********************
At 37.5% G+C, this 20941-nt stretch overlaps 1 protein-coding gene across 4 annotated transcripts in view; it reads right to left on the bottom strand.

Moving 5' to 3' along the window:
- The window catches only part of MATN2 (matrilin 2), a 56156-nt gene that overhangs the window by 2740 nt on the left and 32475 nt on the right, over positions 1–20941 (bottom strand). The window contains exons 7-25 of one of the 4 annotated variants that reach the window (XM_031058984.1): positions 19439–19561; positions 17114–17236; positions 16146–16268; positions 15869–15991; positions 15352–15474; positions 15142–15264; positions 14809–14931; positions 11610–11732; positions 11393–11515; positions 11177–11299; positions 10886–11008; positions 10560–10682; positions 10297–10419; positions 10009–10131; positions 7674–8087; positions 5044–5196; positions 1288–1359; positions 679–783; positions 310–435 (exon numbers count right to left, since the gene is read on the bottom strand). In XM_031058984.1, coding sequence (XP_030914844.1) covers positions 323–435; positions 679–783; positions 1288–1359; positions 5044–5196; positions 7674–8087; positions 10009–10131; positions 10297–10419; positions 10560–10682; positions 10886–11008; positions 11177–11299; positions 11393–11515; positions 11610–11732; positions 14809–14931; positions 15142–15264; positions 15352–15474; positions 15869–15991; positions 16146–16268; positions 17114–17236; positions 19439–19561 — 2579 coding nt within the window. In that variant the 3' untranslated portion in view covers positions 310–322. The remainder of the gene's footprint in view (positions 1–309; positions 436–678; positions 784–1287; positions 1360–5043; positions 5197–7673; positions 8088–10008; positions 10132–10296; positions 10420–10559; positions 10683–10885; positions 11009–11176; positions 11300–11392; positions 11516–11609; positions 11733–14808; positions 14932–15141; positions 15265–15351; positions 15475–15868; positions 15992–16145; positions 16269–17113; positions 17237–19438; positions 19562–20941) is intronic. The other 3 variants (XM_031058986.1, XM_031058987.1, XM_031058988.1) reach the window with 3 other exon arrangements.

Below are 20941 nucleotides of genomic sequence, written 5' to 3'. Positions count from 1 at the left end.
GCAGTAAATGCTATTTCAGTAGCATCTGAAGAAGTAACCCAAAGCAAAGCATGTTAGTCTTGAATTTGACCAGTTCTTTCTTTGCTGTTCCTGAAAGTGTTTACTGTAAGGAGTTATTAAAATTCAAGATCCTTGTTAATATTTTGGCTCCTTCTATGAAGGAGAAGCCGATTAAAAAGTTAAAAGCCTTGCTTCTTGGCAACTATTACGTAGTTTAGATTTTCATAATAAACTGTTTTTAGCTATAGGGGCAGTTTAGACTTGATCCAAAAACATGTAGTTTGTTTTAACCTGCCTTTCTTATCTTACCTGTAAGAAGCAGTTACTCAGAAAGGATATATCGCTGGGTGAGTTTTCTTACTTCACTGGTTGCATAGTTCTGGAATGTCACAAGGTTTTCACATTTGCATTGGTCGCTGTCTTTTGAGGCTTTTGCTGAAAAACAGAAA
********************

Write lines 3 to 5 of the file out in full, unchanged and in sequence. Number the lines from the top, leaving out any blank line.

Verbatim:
- The window catches only part of MATN2 (matrilin 2), a 56156-nt gene that overhangs the window by 2740 nt on the left and 32475 nt on the right, over positions 1–20941 (bottom strand). The window contains exons 7-25 of one of the 4 annotated variants that reach the window (XM_031058984.1): positions 19439–19561; positions 17114–17236; positions 16146–16268; positions 15869–15991; positions 15352–15474; positions 15142–15264; positions 14809–14931; positions 11610–11732; positions 11393–11515; positions 11177–11299; positions 10886–11008; positions 10560–10682; positions 10297–10419; positions 10009–10131; positions 7674–8087; positions 5044–5196; positions 1288–1359; positions 679–783; positions 310–435 (exon numbers count right to left, since the gene is read on the bottom strand). In XM_031058984.1, coding sequence (XP_030914844.1) covers positions 323–435; positions 679–783; positions 1288–1359; positions 5044–5196; positions 7674–8087; positions 10009–10131; positions 10297–10419; positions 10560–10682; positions 10886–11008; positions 11177–11299; positions 11393–11515; positions 11610–11732; positions 14809–14931; positions 15142–15264; positions 15352–15474; positions 15869–15991; positions 16146–16268; positions 17114–17236; positions 19439–19561 — 2579 coding nt within the window. In that variant the 3' untranslated portion in view covers positions 310–322. The remainder of the gene's footprint in view (positions 1–309; positions 436–678; positions 784–1287; positions 1360–5043; positions 5197–7673; positions 8088–10008; positions 10132–10296; positions 10420–10559; positions 10683–10885; positions 11009–11176; positions 11300–11392; positions 11516–11609; positions 11733–14808; positions 14932–15141; positions 15265–15351; positions 15475–15868; positions 15992–16145; positions 16269–17113; positions 17237–19438; positions 19562–20941) is intronic. The other 3 variants (XM_031058986.1, XM_031058987.1, XM_031058988.1) reach the window with 3 other exon arrangements.

Below are 20941 nucleotides of genomic sequence, written 5' to 3'. Positions count from 1 at the left end.
GCAGTAAATGCTATTTCAGTAGCATCTGAAGAAGTAACCCAAAGCAAAGCATGTTAGTCTTGAATTTGACCAGTTCTTTCTTTGCTGTTCCTGAAAGTGTTTACTGTAAGGAGTTATTAAAATTCAAGATCCTTGTTAATATTTTGGCTCCTTCTATGAAGGAGAAGCCGATTAAAAAGTTAAAAGCCTTGCTTCTTGGCAACTATTACGTAGTTTAGATTTTCATAATAAACTGTTTTTAGCTATAGGGGCAGTTTAGACTTGATCCAAAAACATGTAGTTTGTTTTAACCTGCCTTTCTTATCTTACCTGTAAGAAGCAGTTACTCAGAAAGGATATATCGCTGGGTGAGTTTTCTTACTTCACTGGTTGCATAGTTCTGGAATGTCACAAGGTTTTCACATTTGCATTGGTCGCTGTCTTTTGAGGCTTTTGCTGAAAAACAGAAA